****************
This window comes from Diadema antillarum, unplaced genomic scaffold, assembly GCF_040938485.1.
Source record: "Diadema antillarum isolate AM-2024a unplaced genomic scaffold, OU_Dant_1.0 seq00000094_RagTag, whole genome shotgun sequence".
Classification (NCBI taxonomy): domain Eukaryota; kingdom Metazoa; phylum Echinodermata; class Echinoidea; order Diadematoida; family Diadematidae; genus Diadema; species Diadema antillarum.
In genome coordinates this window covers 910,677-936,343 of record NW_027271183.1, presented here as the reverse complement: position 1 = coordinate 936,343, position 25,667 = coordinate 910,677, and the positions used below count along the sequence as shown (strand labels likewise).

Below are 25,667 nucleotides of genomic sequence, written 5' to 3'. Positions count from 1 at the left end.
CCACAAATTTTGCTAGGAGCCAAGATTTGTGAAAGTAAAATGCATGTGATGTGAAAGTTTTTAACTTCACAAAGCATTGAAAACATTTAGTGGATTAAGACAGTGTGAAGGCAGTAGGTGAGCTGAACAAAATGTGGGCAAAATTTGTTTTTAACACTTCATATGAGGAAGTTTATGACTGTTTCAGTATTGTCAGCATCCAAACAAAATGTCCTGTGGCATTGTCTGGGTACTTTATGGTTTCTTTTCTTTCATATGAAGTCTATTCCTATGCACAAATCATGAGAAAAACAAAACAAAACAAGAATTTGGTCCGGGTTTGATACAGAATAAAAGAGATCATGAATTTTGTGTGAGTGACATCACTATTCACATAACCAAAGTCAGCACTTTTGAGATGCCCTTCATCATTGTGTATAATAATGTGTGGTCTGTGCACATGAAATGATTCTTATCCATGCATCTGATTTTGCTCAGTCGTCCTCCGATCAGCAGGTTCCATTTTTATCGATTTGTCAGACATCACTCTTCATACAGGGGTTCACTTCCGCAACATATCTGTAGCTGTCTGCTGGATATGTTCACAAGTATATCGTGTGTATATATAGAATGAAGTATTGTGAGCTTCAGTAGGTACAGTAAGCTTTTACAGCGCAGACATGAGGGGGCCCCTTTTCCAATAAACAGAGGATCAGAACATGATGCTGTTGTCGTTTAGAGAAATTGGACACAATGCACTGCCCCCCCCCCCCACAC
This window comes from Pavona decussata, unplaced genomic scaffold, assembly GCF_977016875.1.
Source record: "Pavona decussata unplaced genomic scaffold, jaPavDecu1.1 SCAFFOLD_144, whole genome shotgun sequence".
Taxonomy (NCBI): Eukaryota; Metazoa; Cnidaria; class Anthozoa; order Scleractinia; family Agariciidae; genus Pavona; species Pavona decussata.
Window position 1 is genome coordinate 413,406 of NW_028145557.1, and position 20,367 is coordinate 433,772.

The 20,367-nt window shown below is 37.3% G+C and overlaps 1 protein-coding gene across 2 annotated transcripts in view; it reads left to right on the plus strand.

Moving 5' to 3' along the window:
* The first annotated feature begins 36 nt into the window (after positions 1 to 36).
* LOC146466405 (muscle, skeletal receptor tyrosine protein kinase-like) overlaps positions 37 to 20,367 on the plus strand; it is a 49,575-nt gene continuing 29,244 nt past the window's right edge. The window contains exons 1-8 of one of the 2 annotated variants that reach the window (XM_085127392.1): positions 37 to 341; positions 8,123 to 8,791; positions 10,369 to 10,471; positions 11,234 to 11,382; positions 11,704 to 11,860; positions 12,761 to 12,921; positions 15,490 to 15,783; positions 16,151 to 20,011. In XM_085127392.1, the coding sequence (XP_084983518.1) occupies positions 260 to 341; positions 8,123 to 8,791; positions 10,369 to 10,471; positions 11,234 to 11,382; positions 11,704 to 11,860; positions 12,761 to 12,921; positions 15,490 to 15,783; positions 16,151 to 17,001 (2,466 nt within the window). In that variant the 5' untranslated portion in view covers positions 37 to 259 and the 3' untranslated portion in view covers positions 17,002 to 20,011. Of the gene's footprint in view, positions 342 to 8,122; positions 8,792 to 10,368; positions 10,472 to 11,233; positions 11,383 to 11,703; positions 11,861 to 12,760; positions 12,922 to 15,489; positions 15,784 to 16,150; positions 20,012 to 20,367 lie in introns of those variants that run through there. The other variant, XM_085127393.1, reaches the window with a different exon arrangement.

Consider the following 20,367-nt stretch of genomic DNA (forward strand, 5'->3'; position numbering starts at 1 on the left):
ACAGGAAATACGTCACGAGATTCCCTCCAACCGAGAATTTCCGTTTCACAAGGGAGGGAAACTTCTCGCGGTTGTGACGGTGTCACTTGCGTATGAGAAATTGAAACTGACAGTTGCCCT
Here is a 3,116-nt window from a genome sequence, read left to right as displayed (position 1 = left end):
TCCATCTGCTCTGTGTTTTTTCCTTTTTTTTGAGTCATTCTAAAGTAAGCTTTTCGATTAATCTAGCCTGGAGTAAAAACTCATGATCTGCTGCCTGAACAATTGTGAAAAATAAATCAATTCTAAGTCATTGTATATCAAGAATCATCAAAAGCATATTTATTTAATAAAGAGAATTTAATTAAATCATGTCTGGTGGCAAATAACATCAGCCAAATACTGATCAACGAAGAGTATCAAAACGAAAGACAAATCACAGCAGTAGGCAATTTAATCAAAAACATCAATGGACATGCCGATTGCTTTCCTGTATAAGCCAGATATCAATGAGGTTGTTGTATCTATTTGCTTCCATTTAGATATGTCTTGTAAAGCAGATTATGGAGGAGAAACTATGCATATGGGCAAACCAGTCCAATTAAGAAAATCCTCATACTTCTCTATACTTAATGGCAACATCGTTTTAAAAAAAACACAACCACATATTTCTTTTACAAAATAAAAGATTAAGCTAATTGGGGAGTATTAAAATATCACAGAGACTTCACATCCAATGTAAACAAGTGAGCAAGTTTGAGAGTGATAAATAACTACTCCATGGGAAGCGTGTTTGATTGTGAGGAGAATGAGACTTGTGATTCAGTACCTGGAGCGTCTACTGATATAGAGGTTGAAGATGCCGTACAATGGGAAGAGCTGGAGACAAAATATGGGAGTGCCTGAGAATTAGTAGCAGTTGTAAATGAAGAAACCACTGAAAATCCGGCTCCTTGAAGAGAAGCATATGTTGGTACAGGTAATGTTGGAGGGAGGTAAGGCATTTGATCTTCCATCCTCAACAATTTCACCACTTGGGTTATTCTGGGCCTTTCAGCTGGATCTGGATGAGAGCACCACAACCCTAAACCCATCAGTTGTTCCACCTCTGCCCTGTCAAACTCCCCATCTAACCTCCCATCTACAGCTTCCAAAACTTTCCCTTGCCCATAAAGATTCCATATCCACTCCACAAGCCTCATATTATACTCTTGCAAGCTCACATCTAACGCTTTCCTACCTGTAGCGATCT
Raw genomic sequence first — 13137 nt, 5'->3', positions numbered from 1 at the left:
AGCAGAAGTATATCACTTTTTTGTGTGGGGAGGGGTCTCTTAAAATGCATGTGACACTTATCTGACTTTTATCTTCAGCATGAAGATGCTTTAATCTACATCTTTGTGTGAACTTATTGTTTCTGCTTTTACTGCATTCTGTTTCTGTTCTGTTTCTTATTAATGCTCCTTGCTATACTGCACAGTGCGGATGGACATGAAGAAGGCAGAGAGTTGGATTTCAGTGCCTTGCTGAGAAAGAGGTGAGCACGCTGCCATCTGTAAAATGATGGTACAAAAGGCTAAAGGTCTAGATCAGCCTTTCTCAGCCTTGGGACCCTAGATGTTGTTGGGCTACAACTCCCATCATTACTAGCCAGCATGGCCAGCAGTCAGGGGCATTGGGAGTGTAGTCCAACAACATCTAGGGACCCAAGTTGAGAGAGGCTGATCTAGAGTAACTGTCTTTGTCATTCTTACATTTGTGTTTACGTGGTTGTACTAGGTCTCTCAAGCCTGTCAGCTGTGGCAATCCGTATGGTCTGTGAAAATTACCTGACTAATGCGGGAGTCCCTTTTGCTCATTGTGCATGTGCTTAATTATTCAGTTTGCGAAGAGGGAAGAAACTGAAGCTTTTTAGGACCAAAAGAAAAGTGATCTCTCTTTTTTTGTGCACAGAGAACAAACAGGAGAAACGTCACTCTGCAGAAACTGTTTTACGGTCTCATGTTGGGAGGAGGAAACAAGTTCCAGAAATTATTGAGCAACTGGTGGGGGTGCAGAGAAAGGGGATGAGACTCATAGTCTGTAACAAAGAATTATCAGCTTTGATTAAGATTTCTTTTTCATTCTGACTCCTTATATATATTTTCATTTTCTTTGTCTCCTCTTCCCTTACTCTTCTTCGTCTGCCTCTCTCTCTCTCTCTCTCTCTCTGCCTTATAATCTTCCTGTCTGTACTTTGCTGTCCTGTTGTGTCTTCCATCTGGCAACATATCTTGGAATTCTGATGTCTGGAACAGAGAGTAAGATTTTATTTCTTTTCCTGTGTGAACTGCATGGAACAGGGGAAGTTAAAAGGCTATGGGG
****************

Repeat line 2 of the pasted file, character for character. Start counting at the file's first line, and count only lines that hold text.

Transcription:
Source record: "Diadema antillarum isolate AM-2024a unplaced genomic scaffold, OU_Dant_1.0 seq00000094_RagTag, whole genome shotgun sequence".